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Darrell Collins

Born:  -                  
Came from:  Juniors    Went to: 
First game: 28 May, 1978   Last game: 30 May, 1992 
Appearances: 209  Goals: 308 
League Rep.:  ?      Club best and fairest: 1986 & 1988
Other clubs played for: 1982 Aberfeldie.


"HE just loved to play. He'd play with a broken leg if he had to." That is how Griffith Australian Football Club senior coach Les Parish described one of the club's favourite sons and longest serving players - Darrell Collins.
Darrell Collins has been involved with the Griffith since the late seventies and is one of the greatest players ever to pull the red and white. He has played some 160 senior games, won two club best and fairest awards and represented the Riverina League with great distinction. He played all his senior football with Griffith, with the exception of one season with Melbourne suburban club Aberfeldie, even though offers have come from rival clubs.  
When talking of the greats of the Griffith Football Club over its proud history, names like Sid Robins, Bill Tyndall, John Foley, Grant Luhrs and Kevin Kirkpatrick are banded around. Well it is time one more name is added to that prestigious list - the name of one D. Collins. 
Since entering first grade in 1978 at the age of 17, Collins has been the club's most consistent performer. Brilliant players have come and gone over the past 10 seasons, but Collins still remains the club's most consistent performer. Two club best and fairest and numerous runners-up trophies are testament to the ability, drive and determination of the man that has sported number five on his back for many seasons.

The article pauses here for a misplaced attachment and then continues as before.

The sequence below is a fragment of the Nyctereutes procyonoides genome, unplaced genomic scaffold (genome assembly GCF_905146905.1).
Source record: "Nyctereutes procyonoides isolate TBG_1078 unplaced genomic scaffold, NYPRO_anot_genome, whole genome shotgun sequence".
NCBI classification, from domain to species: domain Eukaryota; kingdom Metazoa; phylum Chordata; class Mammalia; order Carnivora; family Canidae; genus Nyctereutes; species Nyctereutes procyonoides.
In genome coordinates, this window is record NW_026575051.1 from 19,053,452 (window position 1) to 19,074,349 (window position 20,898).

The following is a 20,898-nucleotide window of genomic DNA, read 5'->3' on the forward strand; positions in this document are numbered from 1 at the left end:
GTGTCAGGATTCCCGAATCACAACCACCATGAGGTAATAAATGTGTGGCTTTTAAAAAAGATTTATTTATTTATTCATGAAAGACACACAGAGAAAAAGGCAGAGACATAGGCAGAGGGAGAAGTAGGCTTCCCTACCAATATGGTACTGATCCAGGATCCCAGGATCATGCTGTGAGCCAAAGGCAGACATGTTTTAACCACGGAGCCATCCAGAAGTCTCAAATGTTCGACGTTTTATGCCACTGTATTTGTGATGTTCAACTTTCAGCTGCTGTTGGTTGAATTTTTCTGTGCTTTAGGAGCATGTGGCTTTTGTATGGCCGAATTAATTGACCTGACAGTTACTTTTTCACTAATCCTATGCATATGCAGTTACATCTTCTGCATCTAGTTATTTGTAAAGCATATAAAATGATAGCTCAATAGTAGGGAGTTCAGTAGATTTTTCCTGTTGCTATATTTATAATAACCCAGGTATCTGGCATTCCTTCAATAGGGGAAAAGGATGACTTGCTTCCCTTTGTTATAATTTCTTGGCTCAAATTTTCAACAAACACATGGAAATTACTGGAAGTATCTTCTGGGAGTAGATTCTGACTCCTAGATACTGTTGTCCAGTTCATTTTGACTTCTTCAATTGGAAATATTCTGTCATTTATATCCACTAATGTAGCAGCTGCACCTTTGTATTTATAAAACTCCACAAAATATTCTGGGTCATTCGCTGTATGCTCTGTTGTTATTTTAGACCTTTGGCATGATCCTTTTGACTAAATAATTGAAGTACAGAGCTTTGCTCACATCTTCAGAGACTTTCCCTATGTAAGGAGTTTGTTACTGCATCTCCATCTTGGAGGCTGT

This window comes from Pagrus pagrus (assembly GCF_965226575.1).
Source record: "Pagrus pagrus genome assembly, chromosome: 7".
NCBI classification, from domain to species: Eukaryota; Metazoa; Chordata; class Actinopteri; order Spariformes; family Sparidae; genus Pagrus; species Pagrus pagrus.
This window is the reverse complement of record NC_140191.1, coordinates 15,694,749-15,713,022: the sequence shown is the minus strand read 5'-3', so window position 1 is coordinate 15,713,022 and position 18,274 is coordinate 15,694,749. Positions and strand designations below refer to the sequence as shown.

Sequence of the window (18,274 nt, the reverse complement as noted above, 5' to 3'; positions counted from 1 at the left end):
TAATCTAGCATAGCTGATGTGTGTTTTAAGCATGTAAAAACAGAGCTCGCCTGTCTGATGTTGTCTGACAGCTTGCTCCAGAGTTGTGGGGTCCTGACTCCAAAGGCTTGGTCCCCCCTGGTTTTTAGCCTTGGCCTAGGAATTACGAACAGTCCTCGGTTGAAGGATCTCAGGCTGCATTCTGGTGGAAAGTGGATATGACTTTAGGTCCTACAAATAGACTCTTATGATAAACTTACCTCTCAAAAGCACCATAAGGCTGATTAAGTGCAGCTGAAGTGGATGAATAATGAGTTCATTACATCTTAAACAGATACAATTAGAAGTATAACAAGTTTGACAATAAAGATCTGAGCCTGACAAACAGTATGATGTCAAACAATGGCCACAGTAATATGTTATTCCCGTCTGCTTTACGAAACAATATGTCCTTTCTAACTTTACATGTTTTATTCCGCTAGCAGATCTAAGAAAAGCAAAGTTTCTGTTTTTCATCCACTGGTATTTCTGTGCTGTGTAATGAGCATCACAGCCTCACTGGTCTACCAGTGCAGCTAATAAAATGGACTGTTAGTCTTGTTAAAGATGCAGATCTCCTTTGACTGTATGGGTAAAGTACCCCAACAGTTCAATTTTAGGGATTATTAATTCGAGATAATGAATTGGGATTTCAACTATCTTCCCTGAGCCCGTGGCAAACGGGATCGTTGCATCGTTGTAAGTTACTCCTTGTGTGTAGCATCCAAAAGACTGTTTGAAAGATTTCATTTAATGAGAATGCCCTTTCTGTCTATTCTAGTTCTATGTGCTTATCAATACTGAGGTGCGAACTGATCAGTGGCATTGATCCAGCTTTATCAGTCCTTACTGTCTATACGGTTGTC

Not blessed with a great slice of natural ability compared to some of his teammates, Darrell Collins has achieved these great heights through hard work and determination.
Some may not consider him the best player they have ever seen, but no one can deny Collins is one of the most dedicated players in the club's history. 
It is nothing to see him hobbling laps the Monday night after injuring an ankle or starring on Sunday's although suffering from severe back pain or illness. "He plays with pain every week," coach Les Parish said, "he's got a severe back complaint. "Darrell epitomises the whole clubman, he's been a tremendous to us this year." 
Collins has been assistant coach of the senior side for five seasons, providing Ian Geddes, Martin O'Donnell and now Parish with valuable support. When the side is down, it is invariably Collins who will do the "team thing" like putting his body on the line or kicking a steadying goal.
On the training track it is the same. He is always there with a word of encouragement for a young player or helping under 18's.

Over the years, Collins has served on the club committee and has been the backbone of the supporters' club for many seasons.
Despite all his achievements, football's greatest honour has eluded him - a Swans senior premiership.  In fact, Collins has never played in a semi final despite his 160 games. He has played in four sides that finished fifth, including this year when the Swans missed a finals berth by only percentage. 
He played in the 1978 reserve grade premiership under present second grade coach Kevin Kirkpatrick, but that is the only taste of premiership or finals glory Collins has tasted.
Collins' mother of course is long serving club secretary, Mary Collins, who ha been the backbone of the Griffith Football Club for so long. Father Jack is also involved in the club and was awarded with the clubman award at the presentation night last Friday night. Greg Collins, Darrell's younger brother played three seasons of senior football with Griffith and is currently playing in the Canberra Monaro League.
The Collins brothers achieved the rare feat of winning the same award in the same year, but in different towns. Darrell was awarded the Joan Hicks Memorial award for being the most conscientious player, while Greg took out the trophy of the same name for being voted the "Players' Player" in the Monaro League.
There was talk of retirement next season, but that has gone out the window because of the improvement in club strength and a chance at the elusive finals appearance. It would have been fitting for Collins to play in a finals series next year with long -time teammates like Martin O'Donnell, Wayne Bottcher, Ian Geddes, Gerry Toscan and Robbie Owen.

When Collins does decide to call it a day, there is no way he will be lost to the club. Football is in his veins and always will be.

(By Peter Lonergan - The Area News, Friday, October 13, 1989).